Broadband Technology


Rapid changes in technology and the growing convergence of broadcast, telecommunications and IT herald the arrival of a new information age that would have a big impact on our lives. In as early as 1995, in response to the government's vision to transform Singapore into an intelligent island, StarHub rose to the challenge to invest in an advanced nationwide broadband infrastructure that would enable Singaporeans to stay in the forefront of technology. An infrastructure capable of delivering a full range of video, data and voice services to consumers and businesses.

Today, with the completion of the network at a cost of S$500 million, StarHub's broadband infrastructure is truly a world-class network that would propel Singaporeans into the forefront in the race towards a broadband world.

What is broadband technology?

The term "broadband" describes a two-way digital service that can move data at speeds of up to 100Mbps+ compared to conventional phone lines. (transmits at least 100Mbps+ in at least one direction). By contrast, an ordinary dial-up modem which currently handles 28.8 or 56Kbps is considered a narrowband device. While narrowband is generally adequate for downloading still images and text, data-rich applications such as video-on-demand require broadband connections.

StarHub's broadband network is based on a design known as the Hybrid Fibre Coaxial (HFC): Optical fibres link the system headend to network nodes which serves between 500 to 2000 customers, and coaxial cables connecting individual homes to each node. Inside the home, cable signals can be split between various TV or PC-based devices like a cable TV set-top box and a cable modem. The HFC architecture automatically results in a network that offers greater channel capacity, improved signal reliability and far-superior two-way transmission capabilities.


  • + With 100Mbps-ready cable modem. Actual bandwith is dependent on hardware, software, internet traffic and destination server.

Cable Modem

Cable modems offer both freedom and speed. The high bandwidth of broadband can move data at speeds of up to 30Mbps (30,000Kbps) compared to conventional phone lines. Freedom comes in the form of "continuous connectivity". With a cable modem, users never have to dial up, encounter busy signals and frequent disconnections or hamper their cable TV viewing while online.

Here's a quick introduction into the cable modem and its delivery of broadband internet access:

1. What is a cable modem?

A "cable modem" is a device that allows data access (such as to the Internet) via StarHub's broadband network. A cable modem will typically have two connections, one to the cable wall outlet and the other to a computer. Cable modems manufactured these days all come with a USB connection for easy "plug-and-play" connectivity.

2. How fast is a cable modem?

Cable modem speeds vary depending on the cable modem system, cable network architecture and traffic load. While downstream speeds (from the network to the computer) can be up to 27Mbps, few computers will be capable of connecting at such high speeds. MaxOnline offer broadband speeds of up to 30Mbps (30,000Kbps), Singapore's highest residential broadband download speed.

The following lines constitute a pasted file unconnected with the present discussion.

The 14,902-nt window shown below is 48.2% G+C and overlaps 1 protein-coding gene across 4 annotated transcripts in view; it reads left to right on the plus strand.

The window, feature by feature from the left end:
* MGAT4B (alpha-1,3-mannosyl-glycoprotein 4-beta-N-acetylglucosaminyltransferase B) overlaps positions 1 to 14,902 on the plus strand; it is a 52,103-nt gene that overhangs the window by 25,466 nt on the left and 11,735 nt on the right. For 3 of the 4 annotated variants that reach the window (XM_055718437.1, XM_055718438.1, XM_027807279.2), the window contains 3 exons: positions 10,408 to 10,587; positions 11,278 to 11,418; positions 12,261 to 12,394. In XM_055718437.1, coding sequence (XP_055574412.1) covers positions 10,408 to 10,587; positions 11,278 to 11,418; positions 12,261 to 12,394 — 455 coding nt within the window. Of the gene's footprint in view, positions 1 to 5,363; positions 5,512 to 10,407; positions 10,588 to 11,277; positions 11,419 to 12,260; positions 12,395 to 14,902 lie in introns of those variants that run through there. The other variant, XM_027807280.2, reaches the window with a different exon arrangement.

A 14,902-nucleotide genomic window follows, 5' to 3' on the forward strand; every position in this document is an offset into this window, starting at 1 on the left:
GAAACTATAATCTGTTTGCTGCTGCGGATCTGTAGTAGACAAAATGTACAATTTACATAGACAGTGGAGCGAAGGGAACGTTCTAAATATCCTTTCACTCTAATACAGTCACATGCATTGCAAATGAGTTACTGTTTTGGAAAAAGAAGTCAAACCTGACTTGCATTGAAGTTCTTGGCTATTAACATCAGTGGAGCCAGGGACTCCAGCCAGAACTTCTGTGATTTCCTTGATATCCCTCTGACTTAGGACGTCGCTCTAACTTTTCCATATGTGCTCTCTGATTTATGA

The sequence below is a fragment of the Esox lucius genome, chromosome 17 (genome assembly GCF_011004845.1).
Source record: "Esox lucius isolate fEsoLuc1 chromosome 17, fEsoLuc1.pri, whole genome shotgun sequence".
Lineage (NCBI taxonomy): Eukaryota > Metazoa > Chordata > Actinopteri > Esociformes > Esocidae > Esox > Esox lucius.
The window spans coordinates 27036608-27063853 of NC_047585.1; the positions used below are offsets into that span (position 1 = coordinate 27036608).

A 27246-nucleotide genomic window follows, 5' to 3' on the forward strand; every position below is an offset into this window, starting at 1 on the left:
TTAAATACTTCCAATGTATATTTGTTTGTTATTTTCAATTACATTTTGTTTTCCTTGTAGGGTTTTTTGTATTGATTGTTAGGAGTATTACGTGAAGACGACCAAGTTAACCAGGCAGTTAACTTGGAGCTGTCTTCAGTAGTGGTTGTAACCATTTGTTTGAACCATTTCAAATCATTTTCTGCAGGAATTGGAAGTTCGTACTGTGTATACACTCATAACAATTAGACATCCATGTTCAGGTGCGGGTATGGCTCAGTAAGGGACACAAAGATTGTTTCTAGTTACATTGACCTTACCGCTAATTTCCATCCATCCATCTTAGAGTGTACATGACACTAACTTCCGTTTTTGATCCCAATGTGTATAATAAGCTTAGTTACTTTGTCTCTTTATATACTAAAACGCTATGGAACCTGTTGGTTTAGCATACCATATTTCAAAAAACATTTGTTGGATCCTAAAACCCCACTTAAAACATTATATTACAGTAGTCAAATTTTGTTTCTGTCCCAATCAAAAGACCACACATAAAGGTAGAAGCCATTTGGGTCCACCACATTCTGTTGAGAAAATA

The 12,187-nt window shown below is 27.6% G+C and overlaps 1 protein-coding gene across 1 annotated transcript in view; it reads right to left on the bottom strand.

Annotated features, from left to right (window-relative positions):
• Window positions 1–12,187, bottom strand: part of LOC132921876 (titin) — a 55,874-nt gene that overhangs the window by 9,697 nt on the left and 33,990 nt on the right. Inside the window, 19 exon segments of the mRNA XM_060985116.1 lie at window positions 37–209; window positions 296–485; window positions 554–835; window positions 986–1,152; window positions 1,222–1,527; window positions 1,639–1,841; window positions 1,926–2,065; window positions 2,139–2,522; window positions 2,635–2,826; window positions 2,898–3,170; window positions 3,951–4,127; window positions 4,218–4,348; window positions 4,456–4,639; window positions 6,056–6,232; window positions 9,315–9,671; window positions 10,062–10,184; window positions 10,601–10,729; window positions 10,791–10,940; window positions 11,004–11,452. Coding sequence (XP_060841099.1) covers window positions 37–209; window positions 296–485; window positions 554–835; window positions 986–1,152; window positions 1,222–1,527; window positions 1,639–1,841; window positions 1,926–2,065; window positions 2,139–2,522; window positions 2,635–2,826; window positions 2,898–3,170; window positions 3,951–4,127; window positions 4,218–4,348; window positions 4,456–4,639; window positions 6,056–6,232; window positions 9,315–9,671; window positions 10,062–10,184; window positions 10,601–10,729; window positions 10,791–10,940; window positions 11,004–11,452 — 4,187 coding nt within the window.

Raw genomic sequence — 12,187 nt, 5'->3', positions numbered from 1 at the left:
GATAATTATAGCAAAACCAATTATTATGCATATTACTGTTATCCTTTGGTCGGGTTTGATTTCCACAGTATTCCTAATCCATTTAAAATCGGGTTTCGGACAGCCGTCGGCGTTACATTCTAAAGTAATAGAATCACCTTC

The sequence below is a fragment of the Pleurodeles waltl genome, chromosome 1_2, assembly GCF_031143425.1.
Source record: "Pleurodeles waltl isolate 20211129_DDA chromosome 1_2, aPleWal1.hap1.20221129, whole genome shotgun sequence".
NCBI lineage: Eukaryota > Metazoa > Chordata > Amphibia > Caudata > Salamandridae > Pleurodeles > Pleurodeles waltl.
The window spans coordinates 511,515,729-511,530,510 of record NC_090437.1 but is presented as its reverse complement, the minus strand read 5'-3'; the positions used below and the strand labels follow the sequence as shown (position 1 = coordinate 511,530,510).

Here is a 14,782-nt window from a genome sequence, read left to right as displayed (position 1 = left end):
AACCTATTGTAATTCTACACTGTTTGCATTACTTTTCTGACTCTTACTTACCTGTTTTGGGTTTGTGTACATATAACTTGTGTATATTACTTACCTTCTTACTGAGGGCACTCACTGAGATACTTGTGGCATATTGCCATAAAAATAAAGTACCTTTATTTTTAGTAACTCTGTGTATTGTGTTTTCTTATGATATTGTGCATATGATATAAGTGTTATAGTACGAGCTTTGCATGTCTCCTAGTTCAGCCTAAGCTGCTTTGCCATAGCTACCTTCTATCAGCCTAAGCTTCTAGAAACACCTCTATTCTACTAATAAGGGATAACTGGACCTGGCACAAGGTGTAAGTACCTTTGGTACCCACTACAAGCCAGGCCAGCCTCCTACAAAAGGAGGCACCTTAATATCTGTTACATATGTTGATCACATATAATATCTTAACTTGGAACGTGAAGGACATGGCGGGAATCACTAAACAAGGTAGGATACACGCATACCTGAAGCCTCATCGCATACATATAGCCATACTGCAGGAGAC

3. Can I watch TV while surfing the Net with my cable modem?

Connection to the cable modem does not interfere with cable TV viewing. Therefore, users are able to surf the Net via the cable modem and watch cable TV at the same time.

4. What services are offered with a cable modem connection?

The dominant service is broadband internet access which enables the typical array of Internet services to be delivered at speeds faster than those offered by dial-up telephone modems. Other services include access to Singapore ONE, audio and video streaming servers, CD-ROM servers and other service offerings found on the world wide web that make use of very high bandwidths.

5. Apart from speed, how different is a cable modem from a dial-up modem?

For one, there is no need for an extra phone line or having to break your data connection everytime you want to make a call. Secondly, busy signals, long connection processes and frequent disconnections will be a thing of the past. Once your computer is on, you are connected to the internet. This means you can receive e-mails without having to constantly dial-up, stay online continuously to monitor the stock market or enjoy internet relay chats without worrying about dial-up phone charges.


A new open industrial standard known as DOCSIS (Data Over Cable Systems Interface Specifications) was established by CableLabs, a body set up by the US cable industry. This standard applies to cable modems as well as backend network equipment. Prior to DOCSIS, there was no one common standard adopted by cable modem manufacturers. The arrival of the open cable standard DOCSIS/MCNS paved the way for more competing models of cable modems to be readily available. DOCSIS 1.1 adds key enhancements to the original standard, such as improved quality of service and hardware-based packet-fragmentation capabilities, to support IP telephony and other constant-bit-rate services. In short, DOCSIS 1.1 provides the bandwidth and latency guarantees required to offer toll-quality voice and business-class data services.